What are clinicals in nursing school and why is clinical experience important in nursing? During clinicals, you’ll be placed in an actual nursing unit, where you’ll provide direct patient care under supervision. Clinicals give you invaluable experience in working with patients and responding appropriately to a range of nursing situations.
When you become a nursing student, you’ll work through a rigorous curriculum that blends online coursework with skills labs and nursing simulation labs. You’ll also do multiple clinical rotations, which are commonly referred to as “clinicals.” What are clinicals in nursing school and why is clinical experience important in nursing? You can learn all about clinicals here.
At Concordia University Texas, our Accelerated BSN track includes multiple clinical rotations to introduce nursing students to a wide variety of clinical environments, enabling them to practice delivering direct patient care under the supervision of their preceptor. If you’re thinking of switching to a career in nursing and you have prior non-nursing college education, connect with one of our helpful admissions counselors today to discuss enrollment.
Learn about the five steps for getting into nursing school at Concordia Texas here!
Clinical rotations are like the internship of the nursing world, providing not only valuable on-the-job experience, but also opportunities to network with working professionals and impress prospective employers. For each clinical rotation, you’ll be assigned to a specific unit in a healthcare facility. You’ll have an instructor, who is a registered nurse (RN) and will serve as your supervisor. Your instructor provides direction and can answer any questions you may have.
How do clinicals work in nursing school? At the start of each shift for your rotation, you’ll have a team meeting or pre-conference. You’ll discuss the plan for the day and go over your assigned patients. This is also a good opportunity to ask any lingering questions you may have. During your shift, you’ll perform nursing tasks, such as taking vital signs, performing assessments, administering medications and assisting with the activities of daily living (ADLs).
Why Is Clinical Experience Important in Nursing?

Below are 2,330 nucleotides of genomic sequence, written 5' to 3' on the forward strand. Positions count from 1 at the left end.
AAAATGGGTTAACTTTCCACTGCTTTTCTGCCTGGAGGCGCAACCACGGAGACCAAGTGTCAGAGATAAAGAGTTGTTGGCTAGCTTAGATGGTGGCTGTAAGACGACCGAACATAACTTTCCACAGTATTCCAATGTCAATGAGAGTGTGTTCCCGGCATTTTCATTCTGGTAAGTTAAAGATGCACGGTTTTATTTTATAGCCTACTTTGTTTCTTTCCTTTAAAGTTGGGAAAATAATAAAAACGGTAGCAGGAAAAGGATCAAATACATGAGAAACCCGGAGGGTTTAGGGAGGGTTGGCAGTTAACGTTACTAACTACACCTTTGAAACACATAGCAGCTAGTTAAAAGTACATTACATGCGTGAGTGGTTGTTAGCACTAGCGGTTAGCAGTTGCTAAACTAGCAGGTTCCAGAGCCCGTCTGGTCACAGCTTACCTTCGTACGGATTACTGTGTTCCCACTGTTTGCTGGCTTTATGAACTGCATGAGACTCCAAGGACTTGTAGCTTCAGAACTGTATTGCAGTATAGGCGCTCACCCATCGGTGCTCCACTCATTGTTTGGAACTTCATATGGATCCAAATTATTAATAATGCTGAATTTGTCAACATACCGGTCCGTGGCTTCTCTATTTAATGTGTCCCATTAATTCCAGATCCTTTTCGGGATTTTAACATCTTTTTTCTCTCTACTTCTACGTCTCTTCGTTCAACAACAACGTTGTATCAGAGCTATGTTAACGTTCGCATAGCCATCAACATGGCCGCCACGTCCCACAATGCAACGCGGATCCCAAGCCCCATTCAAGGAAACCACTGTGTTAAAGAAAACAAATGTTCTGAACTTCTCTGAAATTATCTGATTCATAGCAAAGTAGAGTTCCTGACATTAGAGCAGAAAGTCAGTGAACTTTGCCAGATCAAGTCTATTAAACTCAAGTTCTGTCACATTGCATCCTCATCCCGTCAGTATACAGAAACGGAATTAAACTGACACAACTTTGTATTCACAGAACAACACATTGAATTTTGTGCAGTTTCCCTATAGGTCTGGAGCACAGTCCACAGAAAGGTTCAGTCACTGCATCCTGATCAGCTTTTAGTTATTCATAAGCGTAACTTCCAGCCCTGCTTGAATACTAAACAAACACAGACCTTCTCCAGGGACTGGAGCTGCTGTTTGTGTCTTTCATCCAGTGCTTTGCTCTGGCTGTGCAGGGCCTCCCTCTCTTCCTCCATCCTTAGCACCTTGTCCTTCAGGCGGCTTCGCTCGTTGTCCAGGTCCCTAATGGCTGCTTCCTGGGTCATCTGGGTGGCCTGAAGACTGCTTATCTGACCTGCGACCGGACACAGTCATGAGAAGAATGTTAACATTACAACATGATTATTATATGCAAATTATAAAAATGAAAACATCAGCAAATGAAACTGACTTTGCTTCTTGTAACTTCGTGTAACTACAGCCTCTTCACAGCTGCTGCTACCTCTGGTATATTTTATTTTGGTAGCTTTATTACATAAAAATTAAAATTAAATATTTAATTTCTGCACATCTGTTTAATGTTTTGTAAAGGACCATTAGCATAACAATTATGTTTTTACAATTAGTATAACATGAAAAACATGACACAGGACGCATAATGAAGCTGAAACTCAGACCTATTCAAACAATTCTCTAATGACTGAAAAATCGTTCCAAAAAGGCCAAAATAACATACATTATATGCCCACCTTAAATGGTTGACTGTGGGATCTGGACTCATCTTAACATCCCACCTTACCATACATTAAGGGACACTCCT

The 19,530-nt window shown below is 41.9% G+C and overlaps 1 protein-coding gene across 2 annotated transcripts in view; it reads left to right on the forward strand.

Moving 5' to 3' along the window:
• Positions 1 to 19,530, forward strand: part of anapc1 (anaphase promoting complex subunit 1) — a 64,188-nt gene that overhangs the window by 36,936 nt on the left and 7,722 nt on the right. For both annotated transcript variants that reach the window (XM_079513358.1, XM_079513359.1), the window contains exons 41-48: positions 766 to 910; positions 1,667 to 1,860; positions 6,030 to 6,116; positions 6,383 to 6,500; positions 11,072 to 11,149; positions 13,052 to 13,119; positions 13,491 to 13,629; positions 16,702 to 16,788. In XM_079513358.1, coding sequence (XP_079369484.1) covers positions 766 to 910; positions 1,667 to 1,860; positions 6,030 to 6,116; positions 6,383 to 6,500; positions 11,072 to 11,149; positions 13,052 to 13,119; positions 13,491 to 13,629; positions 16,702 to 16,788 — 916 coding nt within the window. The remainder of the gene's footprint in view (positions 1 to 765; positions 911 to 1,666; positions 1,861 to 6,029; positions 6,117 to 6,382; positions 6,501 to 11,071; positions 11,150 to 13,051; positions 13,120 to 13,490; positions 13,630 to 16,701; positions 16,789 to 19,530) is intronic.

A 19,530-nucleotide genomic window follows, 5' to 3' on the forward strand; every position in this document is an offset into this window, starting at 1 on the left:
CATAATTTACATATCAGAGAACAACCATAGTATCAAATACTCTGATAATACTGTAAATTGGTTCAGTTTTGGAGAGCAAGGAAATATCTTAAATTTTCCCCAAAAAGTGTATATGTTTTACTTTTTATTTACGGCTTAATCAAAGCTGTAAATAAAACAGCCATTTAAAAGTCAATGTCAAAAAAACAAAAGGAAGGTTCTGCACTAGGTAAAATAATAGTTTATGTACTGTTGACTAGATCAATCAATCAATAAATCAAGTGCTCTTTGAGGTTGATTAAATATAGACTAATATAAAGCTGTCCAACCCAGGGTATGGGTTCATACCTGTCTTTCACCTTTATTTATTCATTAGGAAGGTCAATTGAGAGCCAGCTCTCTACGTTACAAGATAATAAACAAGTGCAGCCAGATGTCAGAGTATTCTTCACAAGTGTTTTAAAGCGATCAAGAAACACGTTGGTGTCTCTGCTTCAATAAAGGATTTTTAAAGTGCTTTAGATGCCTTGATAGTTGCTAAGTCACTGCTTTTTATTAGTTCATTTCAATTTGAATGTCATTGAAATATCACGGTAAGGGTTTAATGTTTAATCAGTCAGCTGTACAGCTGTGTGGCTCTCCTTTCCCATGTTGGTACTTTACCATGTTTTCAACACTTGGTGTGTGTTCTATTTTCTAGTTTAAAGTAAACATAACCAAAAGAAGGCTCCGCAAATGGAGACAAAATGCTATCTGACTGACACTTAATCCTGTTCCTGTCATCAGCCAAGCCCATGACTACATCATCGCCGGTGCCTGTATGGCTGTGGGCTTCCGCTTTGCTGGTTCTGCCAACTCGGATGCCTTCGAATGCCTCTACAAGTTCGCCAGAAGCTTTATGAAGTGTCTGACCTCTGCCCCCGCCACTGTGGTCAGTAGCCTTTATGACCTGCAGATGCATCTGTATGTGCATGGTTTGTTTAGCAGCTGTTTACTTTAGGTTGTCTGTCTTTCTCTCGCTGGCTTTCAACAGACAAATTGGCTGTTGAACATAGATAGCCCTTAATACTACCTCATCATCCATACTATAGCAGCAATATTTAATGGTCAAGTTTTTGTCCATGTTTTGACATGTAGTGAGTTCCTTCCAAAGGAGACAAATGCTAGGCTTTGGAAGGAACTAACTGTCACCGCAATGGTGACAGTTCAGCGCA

In nursing school, you’ll work on developing nursing skills during your skills labs and learn to respond appropriately to various patient scenarios in your nursing simulation labs. However, there’s nothing quite like practice in an actual hospital to cement your skills. You’ll learn a great deal every single shift, and work with experienced nurses who can offer guidance along the way.
Learn more about skills and simulation labs in nursing school here!
How Do Clinicals Prepare You for a Nursing Job?
Healthcare employers need to know that the nurses they hire will be able to deliver appropriate, competent and high-quality care that prioritizes patient health and safety. No matter how well you excel in skills and simulation labs, you’ll need to put your skills to the test in realistic settings, such as by providing actual patient care in a hospital. Clinical rotations will give you the opportunity to develop a greater level of nursing competence. Students will emerge from the track feeling more confident in their nursing skills.
9 Ways to Make the Most of Your Clinical Practicums
By now, you should have a fairly good idea of the answers to the questions, “How do clinicals work in nursing school?” and “Why is clinical experience important?” Clinical practicums serve two very important functions: to provide experiential learning with actual patients and to help you get comfortable in the fast-paced, unpredictable world of healthcare so that you can work on gaining confidence with providing patient care. Use the following tips to get the most out of your clinicals.
1. Don’t Be Afraid to Ask Questions
A lot of people shy away from asking questions because they’re afraid of looking like they don’t know something. This logic is counterintuitive, though. There’s no shame in admitting you don’t know something; to the contrary, it shows a desire to learn and improve. Whether you have a technical question or don’t know how to process an emotional situation — something many new nurses struggle with — don’t be afraid to ask.